On the obverse of the Canadian Palladium Maple Leaf is Susanna Blunt’s portrait of Queen Elizabeth II, a profile image that has been used on all Canadian minted coins since 2003. Above Her Majesty the Queen’s head is the text ELIZABETH II with 50 DOLLARS and the year of minting below. The reverse displays the wonderfully detailed sugar maple leaf in a brilliant finish. Engravings on the reverse include CANADA above the leaf and 9995 either side of the leaf. FINE PALLADIUM and 1 OZ PALLADIUM PUR are also featured on this side of the coin.
Chinese Palladium Pandas
As one of the most recognized Chinese coin series, gold, silver, platinum, and Palladium Panda Coins have always been highly sought-after by collectors and investors across the globe. The first Chinese Palladium Panda Coins containing .999 pure palladium were struck in 1989 and are now incredibly scarce because only 3,000 pieces were made. These 1 oz. coins have a face value of 50 Yuan, with the image of Beijing’s Temple of Heaven on the obverse, and a panda eating bamboo on the reverse.
In 2004, 8,000 1/2 oz. Chinese Palladium Panda Coins consisting of .999 fine palladium and with a face value of 100 Yuan were released. The image used on the reverse is known as the “kissing pandas” because it shows a mother and her cub sharing a loving moment together. Like the 1989 coins, Beijing’s Temple of Heaven is on the obverse of all 2004 Chinese Palladium Pandas.
A year later in 2005, the Bank of China made the decision to produce a limited edition 1/2 oz. Chinese Palladium Panda Coin with a face value of 100 Yuan. Again, they were struck in .999 pure palladium but, this time, only 100 coins were released. The obverse side of the 2005 Chinese Palladium Panda depicts a mother panda eating bamboo while her cub is gazing into her eyes. Like the other two coins mentioned, the obverse features Beijing’s Temple of Heaven.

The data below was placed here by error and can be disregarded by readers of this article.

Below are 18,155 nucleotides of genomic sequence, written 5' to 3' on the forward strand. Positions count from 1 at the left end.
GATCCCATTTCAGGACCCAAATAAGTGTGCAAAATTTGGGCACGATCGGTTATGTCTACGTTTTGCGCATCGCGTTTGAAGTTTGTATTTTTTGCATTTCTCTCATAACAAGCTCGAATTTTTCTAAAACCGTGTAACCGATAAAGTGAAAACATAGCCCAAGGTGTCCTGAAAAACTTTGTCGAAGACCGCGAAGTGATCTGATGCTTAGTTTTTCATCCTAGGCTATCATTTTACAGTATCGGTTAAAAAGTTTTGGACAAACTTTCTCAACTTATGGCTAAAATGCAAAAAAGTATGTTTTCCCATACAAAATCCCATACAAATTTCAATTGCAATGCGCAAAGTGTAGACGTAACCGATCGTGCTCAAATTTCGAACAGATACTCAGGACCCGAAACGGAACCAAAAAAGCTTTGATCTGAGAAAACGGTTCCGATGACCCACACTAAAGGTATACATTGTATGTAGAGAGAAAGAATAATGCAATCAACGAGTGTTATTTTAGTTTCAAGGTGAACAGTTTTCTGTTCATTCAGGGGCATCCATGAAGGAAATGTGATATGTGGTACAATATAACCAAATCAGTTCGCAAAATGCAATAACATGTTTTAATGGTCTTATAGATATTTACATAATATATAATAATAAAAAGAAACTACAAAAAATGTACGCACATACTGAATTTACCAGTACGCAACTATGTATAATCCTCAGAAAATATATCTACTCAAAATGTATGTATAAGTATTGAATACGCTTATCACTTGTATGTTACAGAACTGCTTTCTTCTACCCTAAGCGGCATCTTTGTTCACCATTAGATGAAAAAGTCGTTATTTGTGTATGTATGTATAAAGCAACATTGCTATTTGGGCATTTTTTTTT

Australian Palladium Emus
The Perth Mint produced four different Australian Palladium Emu Coins between 1995 and 1998, with each coin featuring a unique flightless emu image. All four coins have a face value of $40 (AUD) and contain .9995 pure palladium.
On the obverse of all Australian Palladium Emu Coins is Queen Elizabeth II who is encircled by the inscriptions ELIZABETH II, AUSTRALIA, and 40 DOLLARS. The image used on the reverse changed with each issue and are as follows:
- 1995 Proof Palladium Coin: Left facing emu standing in front of five freshly laid eggs
- 1996 Bullion Palladium Coin: Left facing emu standing in front of five freshly laid eggs
- 1996 Proof Palladium Coin: Right facing emu standing in between two chicks
- 1997 Bullion Palladium Coin: Right facing emu standing in between two chicks
- 1997 Proof Palladium Coin: Two right facing walking emus
- 1998 Bullion Palladium Coin: Two right facing walking emus
The Australian Palladium Emu Coin series was suspended by the Perth Mint when the price of palladium doubled in 1998. Each coin from the series is now very rare and, although not impossible, collectors and investors find it difficult to get their hands on Australian Palladium Emu Coins.
Russian Palladium Ballerinas
Russia is the world’s largest supplier of palladium so it comes as no surprise that the country has been responsible for striking some very distinctive palladium coins. The coins in question come from the Ballerina series, a selection of 1/4 oz. and 1 oz. coins minted between 1989 and 1995. Russian Palladium Ballerinas that are composed of .999 fine palladium are considered treasured items for their exquisite beauty and intricate designs.
All Russian Palladium Ballerina Coins show the Soviet Union symbol on the reverse side, along with some inscriptions written in Cyrillic text. Each obverse image differs with each mintage year but will always be a ballerina in a classic pose. Russian Palladium Ballerina Coins were produced to honor the county’s strong connection with ballet, even though the coin series did have a very brief history. Some mintage years and designs are slightly easier to find than others, however, these coins are generally quite scarce due to being made in such limited mintages.